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What are finger sprains?

A finger sprain is damage to the connective tissue and surrounding the finger joints. The fingers have three bones that make three joints. These joints are called the distal interphalangeal joint or DIP, the proximal interphalangeal joint or PIP and metacarpo-phalangeal joint or MCP joint. If you make a fist, the DIP is the joint closest to the nail, the PIP is the middle joint, and the MCP is often referred to the knuckles.

A sprain to the finger is when one of these three joints is bent in an awkward position or pushed to an extreme range of motion. A finger sprain is often called a jammed finger, and a common cause of injury is trying to catch a ball and bending the finger joint too far.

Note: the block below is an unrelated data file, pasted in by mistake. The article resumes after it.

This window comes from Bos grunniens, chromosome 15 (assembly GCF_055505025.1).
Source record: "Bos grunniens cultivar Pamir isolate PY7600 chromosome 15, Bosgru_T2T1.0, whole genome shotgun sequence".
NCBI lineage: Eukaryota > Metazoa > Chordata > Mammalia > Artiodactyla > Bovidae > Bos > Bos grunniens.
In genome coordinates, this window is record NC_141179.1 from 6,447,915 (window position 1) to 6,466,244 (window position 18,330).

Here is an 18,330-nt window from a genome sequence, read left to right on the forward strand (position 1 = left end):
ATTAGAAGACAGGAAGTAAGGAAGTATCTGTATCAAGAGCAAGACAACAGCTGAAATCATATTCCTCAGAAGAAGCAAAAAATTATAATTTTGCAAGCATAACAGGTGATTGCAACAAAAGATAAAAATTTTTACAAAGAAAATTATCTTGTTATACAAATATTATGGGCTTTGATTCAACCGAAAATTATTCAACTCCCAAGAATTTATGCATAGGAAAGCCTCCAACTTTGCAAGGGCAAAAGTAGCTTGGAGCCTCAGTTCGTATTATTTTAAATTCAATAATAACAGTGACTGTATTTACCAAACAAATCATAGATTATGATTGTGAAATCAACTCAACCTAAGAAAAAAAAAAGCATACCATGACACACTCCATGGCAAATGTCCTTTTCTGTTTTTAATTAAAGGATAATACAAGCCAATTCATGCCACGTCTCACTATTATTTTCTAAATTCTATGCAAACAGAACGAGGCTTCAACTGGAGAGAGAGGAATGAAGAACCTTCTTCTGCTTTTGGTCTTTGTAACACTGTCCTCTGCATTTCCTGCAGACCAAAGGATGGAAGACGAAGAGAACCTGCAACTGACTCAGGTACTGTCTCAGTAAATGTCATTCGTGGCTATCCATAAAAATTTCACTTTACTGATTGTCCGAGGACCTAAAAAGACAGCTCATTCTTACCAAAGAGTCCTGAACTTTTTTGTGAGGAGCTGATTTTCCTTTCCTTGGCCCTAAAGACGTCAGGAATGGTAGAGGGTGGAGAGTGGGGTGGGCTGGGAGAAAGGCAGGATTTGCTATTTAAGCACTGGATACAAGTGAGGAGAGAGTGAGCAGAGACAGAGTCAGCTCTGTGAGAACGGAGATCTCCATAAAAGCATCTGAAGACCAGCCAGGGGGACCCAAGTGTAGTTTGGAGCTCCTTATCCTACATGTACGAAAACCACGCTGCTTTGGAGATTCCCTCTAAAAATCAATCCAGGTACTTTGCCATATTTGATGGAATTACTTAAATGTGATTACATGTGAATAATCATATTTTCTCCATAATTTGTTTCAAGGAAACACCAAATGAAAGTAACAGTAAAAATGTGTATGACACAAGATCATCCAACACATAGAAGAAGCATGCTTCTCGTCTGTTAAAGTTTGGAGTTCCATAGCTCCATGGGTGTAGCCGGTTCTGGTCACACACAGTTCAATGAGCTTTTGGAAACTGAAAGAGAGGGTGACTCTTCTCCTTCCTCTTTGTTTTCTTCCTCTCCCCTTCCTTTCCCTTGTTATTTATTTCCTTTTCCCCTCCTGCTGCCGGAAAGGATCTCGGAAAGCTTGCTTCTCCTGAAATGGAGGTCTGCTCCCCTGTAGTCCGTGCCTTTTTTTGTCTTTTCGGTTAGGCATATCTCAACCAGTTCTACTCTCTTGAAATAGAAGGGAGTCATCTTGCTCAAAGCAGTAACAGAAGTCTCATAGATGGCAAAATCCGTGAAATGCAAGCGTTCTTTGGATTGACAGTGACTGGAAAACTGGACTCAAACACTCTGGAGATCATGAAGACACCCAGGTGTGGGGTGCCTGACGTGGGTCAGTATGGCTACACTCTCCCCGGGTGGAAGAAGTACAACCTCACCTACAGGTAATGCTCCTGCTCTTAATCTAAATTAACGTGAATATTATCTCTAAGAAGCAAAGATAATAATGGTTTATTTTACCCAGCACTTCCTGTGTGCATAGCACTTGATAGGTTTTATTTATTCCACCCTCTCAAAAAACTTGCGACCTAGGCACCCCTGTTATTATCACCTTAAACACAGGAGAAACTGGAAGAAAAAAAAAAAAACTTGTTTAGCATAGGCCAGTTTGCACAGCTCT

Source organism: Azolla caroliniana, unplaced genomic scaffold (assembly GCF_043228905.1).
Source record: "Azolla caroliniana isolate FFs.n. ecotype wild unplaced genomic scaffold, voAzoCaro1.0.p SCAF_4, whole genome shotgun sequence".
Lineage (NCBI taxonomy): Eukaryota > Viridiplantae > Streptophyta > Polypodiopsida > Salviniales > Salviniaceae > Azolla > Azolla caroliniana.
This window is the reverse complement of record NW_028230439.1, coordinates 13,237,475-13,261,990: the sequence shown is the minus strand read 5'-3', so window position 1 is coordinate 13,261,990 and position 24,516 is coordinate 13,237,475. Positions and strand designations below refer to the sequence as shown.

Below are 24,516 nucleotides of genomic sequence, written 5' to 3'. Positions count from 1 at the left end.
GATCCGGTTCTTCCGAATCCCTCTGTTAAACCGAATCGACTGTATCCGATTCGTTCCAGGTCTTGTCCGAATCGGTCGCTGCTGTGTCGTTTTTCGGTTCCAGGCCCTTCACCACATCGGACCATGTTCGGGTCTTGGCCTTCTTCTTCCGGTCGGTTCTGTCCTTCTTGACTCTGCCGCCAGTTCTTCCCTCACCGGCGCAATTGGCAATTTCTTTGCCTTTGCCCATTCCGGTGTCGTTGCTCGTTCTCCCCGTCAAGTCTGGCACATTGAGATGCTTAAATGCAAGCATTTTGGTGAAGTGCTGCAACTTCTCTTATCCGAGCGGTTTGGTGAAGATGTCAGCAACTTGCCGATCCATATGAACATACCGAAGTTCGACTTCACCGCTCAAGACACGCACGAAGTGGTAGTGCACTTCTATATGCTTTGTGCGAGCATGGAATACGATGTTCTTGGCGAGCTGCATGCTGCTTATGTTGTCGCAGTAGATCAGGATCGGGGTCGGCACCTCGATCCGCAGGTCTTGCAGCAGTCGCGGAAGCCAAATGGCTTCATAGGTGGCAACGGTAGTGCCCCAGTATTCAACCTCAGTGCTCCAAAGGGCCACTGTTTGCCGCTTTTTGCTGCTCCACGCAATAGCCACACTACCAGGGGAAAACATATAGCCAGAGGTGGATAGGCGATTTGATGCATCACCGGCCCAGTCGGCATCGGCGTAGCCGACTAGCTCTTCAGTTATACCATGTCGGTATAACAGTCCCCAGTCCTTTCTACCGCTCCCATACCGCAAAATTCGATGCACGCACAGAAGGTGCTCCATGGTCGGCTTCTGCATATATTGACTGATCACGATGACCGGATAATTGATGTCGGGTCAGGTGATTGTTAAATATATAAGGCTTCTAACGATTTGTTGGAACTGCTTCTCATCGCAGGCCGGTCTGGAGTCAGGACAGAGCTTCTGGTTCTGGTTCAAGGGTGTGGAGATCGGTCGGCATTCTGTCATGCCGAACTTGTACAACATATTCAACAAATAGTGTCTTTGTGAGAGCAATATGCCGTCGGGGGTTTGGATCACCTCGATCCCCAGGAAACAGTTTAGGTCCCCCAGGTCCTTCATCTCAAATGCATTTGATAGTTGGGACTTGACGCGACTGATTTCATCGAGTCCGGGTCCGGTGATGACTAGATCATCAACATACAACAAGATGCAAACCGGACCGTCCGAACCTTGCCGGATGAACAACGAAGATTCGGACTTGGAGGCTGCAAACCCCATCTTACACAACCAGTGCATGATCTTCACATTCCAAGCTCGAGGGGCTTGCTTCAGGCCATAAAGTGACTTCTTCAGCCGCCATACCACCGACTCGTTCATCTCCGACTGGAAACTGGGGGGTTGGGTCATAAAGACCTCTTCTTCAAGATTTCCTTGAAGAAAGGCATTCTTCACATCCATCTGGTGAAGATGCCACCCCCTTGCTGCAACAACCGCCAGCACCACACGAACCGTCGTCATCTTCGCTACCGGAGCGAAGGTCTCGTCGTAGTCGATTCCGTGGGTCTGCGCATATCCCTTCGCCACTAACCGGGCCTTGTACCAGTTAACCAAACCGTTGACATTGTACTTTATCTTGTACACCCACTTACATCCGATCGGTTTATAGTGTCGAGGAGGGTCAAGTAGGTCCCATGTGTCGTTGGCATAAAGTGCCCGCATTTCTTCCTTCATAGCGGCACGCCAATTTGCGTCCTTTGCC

These injuries can be very mild or quite debilitating. Severe sprains may require surgery or immobilization. If you suspect a sprain finger seek physician consultation; the joint can be dislocated or a small fracture may have occurred.

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Important: This content reflects information from various individuals and organizations and may offer alternative or opposing points of view. It should not be used for medical advice, diagnosis or treatment. As always, you should consult with your healthcare provider about your specific health needs.